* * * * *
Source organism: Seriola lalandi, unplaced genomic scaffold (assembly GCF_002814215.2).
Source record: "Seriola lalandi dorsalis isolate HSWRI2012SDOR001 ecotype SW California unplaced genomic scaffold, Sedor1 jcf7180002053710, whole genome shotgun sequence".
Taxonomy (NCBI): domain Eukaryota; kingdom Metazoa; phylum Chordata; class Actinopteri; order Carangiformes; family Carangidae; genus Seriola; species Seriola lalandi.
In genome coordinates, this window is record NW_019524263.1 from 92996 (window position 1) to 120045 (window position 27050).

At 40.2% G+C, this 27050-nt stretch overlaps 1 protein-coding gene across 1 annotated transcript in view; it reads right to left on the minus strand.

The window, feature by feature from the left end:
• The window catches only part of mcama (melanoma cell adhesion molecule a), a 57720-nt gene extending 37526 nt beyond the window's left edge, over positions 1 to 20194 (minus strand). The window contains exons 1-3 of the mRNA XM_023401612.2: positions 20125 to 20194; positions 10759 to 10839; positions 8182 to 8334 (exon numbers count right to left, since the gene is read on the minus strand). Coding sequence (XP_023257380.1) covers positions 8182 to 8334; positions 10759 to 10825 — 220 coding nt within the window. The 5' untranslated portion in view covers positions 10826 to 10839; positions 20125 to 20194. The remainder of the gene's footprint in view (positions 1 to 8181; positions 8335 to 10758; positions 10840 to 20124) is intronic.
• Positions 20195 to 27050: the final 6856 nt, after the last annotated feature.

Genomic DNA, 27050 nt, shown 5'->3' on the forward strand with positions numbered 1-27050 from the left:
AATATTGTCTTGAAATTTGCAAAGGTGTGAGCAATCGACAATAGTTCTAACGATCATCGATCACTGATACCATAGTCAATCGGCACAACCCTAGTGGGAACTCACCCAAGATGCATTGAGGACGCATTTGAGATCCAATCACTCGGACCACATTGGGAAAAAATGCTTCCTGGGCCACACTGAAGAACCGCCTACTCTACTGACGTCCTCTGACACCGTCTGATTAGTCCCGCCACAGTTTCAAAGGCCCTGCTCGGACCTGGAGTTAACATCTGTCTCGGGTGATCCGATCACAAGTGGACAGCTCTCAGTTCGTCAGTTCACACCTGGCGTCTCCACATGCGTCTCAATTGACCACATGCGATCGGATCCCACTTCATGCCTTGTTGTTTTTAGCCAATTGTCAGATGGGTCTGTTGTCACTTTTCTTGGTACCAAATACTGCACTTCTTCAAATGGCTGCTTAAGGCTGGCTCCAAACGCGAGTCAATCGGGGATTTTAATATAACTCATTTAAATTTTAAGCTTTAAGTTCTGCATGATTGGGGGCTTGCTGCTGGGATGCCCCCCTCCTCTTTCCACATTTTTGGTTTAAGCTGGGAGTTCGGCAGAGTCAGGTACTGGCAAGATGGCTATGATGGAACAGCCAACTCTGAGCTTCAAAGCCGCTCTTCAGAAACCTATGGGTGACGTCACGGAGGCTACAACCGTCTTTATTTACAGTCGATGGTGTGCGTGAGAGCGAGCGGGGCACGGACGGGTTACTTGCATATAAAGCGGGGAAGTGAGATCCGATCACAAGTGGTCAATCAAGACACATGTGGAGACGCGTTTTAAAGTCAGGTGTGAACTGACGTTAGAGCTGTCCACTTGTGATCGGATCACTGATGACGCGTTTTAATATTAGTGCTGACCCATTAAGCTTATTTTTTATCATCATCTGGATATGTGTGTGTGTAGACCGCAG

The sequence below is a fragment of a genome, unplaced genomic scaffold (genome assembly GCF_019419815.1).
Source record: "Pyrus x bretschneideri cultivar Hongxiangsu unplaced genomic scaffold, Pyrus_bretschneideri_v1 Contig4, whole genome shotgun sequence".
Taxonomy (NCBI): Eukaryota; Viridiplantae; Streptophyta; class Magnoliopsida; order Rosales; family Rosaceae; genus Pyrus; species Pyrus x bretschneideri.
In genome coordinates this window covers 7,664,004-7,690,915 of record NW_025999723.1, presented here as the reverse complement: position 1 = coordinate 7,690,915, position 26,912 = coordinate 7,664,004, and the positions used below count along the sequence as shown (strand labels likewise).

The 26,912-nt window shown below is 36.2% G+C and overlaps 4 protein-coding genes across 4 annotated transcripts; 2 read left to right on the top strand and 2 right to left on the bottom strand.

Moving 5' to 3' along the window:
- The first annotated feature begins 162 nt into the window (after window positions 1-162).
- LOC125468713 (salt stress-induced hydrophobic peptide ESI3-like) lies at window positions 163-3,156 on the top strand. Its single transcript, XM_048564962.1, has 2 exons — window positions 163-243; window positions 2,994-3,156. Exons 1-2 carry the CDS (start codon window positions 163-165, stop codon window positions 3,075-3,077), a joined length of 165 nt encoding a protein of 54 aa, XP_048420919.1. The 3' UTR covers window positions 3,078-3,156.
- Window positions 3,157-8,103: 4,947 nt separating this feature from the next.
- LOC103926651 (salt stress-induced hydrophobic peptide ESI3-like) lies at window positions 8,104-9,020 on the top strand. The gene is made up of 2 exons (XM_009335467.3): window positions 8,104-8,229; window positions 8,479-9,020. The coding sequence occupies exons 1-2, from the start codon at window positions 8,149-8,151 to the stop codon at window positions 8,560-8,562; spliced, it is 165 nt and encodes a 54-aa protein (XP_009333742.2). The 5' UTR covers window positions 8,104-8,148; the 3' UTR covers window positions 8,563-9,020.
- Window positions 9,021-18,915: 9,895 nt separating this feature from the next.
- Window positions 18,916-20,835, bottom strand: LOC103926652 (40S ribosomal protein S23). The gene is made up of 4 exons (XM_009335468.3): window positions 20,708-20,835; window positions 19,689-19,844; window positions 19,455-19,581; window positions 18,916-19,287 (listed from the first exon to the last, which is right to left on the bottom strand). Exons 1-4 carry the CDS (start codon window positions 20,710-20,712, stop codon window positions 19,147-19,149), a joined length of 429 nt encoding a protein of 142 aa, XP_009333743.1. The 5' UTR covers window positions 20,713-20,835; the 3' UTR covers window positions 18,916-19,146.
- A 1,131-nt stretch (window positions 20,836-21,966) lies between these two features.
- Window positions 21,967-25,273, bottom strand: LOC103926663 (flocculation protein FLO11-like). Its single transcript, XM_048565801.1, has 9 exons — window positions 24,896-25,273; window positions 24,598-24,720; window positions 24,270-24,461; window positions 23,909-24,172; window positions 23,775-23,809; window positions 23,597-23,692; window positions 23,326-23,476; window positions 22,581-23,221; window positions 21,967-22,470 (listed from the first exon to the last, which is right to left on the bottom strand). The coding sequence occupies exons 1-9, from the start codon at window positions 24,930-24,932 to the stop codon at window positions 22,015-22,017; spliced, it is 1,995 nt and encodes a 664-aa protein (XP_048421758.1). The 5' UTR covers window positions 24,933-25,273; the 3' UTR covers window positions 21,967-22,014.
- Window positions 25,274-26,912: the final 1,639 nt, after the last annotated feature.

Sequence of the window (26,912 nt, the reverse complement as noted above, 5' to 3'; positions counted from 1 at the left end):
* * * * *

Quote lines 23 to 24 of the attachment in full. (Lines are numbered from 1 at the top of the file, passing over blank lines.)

- A 1,131-nt stretch (window positions 20,836-21,966) lies between these two features.
- Window positions 21,967-25,273, bottom strand: LOC103926663 (flocculation protein FLO11-like). Its single transcript, XM_048565801.1, has 9 exons — window positions 24,896-25,273; window positions 24,598-24,720; window positions 24,270-24,461; window positions 23,909-24,172; window positions 23,775-23,809; window positions 23,597-23,692; window positions 23,326-23,476; window positions 22,581-23,221; window positions 21,967-22,470 (listed from the first exon to the last, which is right to left on the bottom strand). The coding sequence occupies exons 1-9, from the start codon at window positions 24,930-24,932 to the stop codon at window positions 22,015-22,017; spliced, it is 1,995 nt and encodes a 664-aa protein (XP_048421758.1). The 5' UTR covers window positions 24,933-25,273; the 3' UTR covers window positions 21,967-22,014.